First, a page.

Fuel for the future
Nike launches new FuelBand digital wristband to make every movement count
As if shoes, apparel and equipment weren’t enough, Nike had to go on and create its own “fuel” now too. It’s probably not quite what you’re imagining — you don’t eat it or put it in your car — you simply wear it on your wrist. At all times.
Nike unveiled the first product from its much-anticipated “Make It Count” digital sport campaign, the Nike+ FuelBand, at a presentation in New York City today. The band is the latest in a slew of new health tracking devices released just in time for all those fading New Years’ resolutions. For data fiends that love the sleek style of Nike, this might be the greatest thing that’s ever happened.
The FuelBand is worn like a bracelet and measures steps, calories, time and the new trademark NikeFuel — a measurement of anything that “counts” — whether that is running or dancing or playing “beer pong against Betty White,” as event host Jimmy Fallon so eloquently put it.
The band allows you to set a target goal of how active you want to be, and the amount of “fuel” that this corresponds to. A series of 20 LED lights move from red to yellow to green as the user moves closer to their fuel goal each day. The band has a built-in USB port and also syncs wirelessly through a free mobile app, allowing users to track and record their progress.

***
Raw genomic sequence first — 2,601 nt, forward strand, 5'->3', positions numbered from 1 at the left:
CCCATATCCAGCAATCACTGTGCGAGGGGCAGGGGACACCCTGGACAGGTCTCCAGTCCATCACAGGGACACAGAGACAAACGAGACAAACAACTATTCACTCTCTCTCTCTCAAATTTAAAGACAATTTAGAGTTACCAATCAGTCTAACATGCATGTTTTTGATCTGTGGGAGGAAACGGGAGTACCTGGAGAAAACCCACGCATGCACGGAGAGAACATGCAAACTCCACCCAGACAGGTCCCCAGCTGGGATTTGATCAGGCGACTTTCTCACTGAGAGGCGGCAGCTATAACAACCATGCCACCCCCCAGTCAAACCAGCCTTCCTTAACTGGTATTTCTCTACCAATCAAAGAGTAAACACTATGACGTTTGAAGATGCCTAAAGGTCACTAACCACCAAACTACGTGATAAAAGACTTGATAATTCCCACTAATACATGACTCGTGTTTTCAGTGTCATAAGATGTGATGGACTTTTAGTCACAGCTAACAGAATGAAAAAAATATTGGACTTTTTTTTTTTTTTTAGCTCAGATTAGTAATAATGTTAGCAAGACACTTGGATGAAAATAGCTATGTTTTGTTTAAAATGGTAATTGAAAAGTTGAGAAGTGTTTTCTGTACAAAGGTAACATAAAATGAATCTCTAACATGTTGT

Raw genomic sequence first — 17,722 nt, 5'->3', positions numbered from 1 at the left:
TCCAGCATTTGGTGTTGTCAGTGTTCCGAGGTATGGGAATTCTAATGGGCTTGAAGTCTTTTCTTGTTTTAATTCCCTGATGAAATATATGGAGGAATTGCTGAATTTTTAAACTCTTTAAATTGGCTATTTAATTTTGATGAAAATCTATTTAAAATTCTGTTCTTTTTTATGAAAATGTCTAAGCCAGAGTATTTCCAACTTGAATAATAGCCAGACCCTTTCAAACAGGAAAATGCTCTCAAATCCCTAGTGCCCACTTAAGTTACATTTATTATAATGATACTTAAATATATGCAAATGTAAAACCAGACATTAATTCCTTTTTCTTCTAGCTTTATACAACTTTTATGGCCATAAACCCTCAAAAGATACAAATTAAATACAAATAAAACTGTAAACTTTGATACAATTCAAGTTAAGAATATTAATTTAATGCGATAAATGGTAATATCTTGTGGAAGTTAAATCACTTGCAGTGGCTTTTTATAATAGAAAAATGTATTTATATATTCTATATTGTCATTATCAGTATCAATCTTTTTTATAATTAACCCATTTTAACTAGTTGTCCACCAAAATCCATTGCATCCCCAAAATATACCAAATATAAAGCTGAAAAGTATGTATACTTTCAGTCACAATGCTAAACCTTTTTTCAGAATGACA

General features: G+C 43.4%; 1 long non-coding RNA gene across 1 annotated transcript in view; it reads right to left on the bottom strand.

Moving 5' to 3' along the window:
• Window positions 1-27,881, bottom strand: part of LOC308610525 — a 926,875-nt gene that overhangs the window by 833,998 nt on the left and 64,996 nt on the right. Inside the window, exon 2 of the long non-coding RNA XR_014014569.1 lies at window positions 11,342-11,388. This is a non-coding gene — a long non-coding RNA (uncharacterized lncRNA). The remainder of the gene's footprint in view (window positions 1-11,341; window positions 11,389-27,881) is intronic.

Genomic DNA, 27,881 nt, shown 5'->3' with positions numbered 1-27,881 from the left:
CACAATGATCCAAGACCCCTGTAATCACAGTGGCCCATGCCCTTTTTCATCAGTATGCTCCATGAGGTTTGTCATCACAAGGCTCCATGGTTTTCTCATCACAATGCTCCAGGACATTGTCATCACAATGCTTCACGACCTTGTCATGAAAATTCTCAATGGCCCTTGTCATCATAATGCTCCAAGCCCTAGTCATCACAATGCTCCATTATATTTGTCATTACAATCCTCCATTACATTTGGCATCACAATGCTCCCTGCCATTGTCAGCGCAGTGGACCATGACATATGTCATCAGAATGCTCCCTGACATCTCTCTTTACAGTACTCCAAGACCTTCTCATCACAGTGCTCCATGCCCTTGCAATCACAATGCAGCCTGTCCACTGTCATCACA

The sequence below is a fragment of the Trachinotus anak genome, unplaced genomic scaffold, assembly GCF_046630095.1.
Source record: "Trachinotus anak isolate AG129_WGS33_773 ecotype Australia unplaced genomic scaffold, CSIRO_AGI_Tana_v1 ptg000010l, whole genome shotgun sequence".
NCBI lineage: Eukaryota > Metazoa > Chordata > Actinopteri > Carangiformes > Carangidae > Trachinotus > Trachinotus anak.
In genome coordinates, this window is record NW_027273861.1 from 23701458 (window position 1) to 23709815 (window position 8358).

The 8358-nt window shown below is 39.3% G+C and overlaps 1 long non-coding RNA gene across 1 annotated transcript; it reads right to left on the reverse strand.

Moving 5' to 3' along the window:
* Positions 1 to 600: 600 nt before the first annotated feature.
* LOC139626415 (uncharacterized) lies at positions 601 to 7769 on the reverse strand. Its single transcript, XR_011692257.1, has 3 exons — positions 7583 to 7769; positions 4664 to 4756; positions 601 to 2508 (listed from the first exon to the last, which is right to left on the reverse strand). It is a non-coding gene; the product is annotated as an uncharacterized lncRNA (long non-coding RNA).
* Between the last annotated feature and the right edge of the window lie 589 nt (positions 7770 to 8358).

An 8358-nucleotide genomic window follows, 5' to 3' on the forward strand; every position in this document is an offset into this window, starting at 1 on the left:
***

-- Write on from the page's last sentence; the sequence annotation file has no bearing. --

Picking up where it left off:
Details about the specific science behind the NikeFuel are pretty vague, other than it uses a “sport-tested accelerometer” to track movement and translate this into a fuel score. I’ll assume that the technology behind the band isn’t revolutionary (until I read otherwise), but what is unique about the band is its ability to create a common language — this NikeFuel — for very different types of activity. How does dancing in your underwear compare to playing a soccer game?
Nike made the band more than just a data-tracker; it’s a motivational tool and a game. Looking down at that bracelet and seeing red is a challenge to get up and move – to get the lights to be yellow or green. The band also integrates with several social media platforms such as Facebook, Foursquare and Path, providing further inspiration/peer pressure (depending on how you see things) to a) team up with friends for workouts or b) not back out of reaching set targets when you know your friends are watching.
Awhile back I wrote about Restwise, another sports performance software that uses a series of fatigue indicators to generate a daily score. The FuelBand is very similar, latching on to this idea of quantified training. But Nike took it a step further by quantifying EVERYTHING — I guess there really is no limit to how much information people want these days.
Jawbone released a similar product back in November, the UP bracelet, which also tracked exercise, steps, etc. but its niche was it’s ability to monitor your sleep. Allegedly the bracelet would vibrate during that period of time in the morning when you’re sort of half awake (a period of REM sleep) but most reviewers said the bracelet merely vibrated 30 minutes before their alarm, regardless.
We’ll see if the Nike+ FuelBand lives up to all the hype it created. Hopefully I can get my hands on one and test it out like I did with the Restwise. Limited quantities are available for pre-order today for $149, but the band will be sold exclusively to NikeTown New York in March and worldwide come May 5.